The Independent Voice of Southern Methodist University Since 1915

The Daily Campus

The Daily Campus

The Independent Voice of Southern Methodist University Since 1915

The Daily Campus

The Independent Voice of Southern Methodist University Since 1915

The Daily Campus

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Internet services restored, ITS pinpoints solutions

Last week’s Internet outages in several residence hallswas caused by a router that started having problems late last year.”The old router was very temperamental,” said GeorgeChrisman, the associate vice president of the InformationTechnology Services team. ITS hopes the new router, installed lastweek, will solve any residual problems caused by the failinghardware.

In an effort to prevent further technical problems, ITS hascompleted several new projects and plans are in the works forseveral more.

The department has future plans for increasing Internetbandwidth, has already added new firewall and SPAM servers andimplemented an online password reset tool.

Students, faculty and staff are in a constant need for a betterconnection to the Internet. Due to the increase in demand,SMU’s bandwidth will increase from a 25 megabyte T-3 line toa 120 megabyte line over the winter break. Chrisman said the$50,000-per-year investment is part of a joint arrangement withlocal area universities, including Texas Christian University, theUniversity of North Texas, the University of Texas at Dallas andthe University of Texas at Arlington. The five universities willshare a one gigabyte line with a main circuit at UTD. It will takethree to four months to install the hardware at UTD, Chrisman said,which is why it will take so long to complete the change.

Although it restricts downloading of illegal music and movies oncampus, the firewall server helps protect the campus from viruses,which can spread easily through the network.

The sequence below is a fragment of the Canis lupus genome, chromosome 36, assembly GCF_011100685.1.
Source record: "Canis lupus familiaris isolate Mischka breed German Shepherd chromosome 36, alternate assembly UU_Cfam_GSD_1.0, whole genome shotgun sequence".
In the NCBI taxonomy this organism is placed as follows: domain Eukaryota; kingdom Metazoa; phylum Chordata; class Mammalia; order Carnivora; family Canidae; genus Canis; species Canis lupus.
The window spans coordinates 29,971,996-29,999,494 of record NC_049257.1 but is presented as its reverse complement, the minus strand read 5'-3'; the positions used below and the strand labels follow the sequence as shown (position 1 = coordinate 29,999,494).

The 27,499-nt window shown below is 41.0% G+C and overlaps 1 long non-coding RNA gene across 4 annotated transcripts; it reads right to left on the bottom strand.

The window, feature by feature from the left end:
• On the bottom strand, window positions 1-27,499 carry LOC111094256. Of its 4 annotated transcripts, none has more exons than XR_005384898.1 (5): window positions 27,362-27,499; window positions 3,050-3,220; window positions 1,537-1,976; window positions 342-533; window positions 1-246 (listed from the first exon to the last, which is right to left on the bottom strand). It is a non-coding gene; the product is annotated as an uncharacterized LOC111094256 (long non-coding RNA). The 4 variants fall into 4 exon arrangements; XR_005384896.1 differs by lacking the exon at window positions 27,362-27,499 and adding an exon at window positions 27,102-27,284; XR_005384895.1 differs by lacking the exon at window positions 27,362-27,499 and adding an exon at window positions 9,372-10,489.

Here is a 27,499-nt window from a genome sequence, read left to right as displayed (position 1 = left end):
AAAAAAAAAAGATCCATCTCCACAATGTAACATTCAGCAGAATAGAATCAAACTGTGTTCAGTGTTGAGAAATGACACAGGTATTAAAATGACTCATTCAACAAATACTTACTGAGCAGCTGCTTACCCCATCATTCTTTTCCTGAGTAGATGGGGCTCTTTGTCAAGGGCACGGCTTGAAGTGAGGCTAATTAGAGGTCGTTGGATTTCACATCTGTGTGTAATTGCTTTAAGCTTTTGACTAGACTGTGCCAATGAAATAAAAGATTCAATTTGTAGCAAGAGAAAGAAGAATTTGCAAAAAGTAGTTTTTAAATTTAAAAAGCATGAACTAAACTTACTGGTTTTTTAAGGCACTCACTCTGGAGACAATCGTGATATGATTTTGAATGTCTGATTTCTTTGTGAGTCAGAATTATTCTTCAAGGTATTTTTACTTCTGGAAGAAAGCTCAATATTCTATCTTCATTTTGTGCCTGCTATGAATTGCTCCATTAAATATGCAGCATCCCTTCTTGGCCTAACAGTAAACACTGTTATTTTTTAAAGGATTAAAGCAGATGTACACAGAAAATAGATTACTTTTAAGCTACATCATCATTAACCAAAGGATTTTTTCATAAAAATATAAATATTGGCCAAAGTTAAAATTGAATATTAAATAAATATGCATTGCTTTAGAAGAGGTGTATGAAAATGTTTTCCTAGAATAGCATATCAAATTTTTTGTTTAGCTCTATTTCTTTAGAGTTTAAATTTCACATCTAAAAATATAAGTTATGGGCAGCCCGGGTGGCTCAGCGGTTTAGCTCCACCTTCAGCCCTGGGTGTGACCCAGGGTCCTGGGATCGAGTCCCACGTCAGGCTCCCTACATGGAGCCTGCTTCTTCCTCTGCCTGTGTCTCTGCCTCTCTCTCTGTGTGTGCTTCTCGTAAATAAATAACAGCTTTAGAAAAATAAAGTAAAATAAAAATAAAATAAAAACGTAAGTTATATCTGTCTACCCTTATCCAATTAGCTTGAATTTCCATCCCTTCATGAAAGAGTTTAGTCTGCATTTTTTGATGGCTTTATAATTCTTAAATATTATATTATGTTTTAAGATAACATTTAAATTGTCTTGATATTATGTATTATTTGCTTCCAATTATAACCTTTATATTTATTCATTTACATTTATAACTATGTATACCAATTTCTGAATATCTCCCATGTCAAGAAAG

If a student plugs an infected computer into the network, thevirus can travel to hundreds of computers in seconds.”We’re always looking for better protection [fromviruses],” Miller said.

The new firewall server can also read packets of data todetermine whether a computer is infected or if the computer hasvirus software. The ITS department has always recommended virusprotection software in the past, but now it is required. Theuniversity negotiated a purchase agreement with virus-protectionsoftware giant McAfee, which is now available for $10 in thecomputer corner.

The SPAM server, implemented at the end of May, filters throughmore than 200,000 e-mails per day, more than 65 percent of whichare SPAM.

An online password reset tool allows students, faculty and staffto reset their Access and SMU E-mail password. More than 50 percentof calls to the ITS help desk last year were password resetrequests. Implementing the online resent tool will drasticallystreamline the process, Chrisman said.

Based on customer surveys and feedback from faculty and staff,Access has been remodeled by minimizing the number of “dryclicks” (the clicks you had to make before getting to thepage you wanted) and adding a class schedule to the front page.

New e-mail servers with improved hardware recently arrived oncampus and will be installed within the next month.

 

Checking Spam Mail

Go to http://spam.smu.edu

Login using your SMU ID number and your email password.

Once you have logged into the quarantine server, you will see alist of email identified as SPAM.

Either delete SPAM messages or retrieve valid emails.

A copy of the message will be sent to ITS, but this is noguarantee that future messages from the same sender will not bequarantined.

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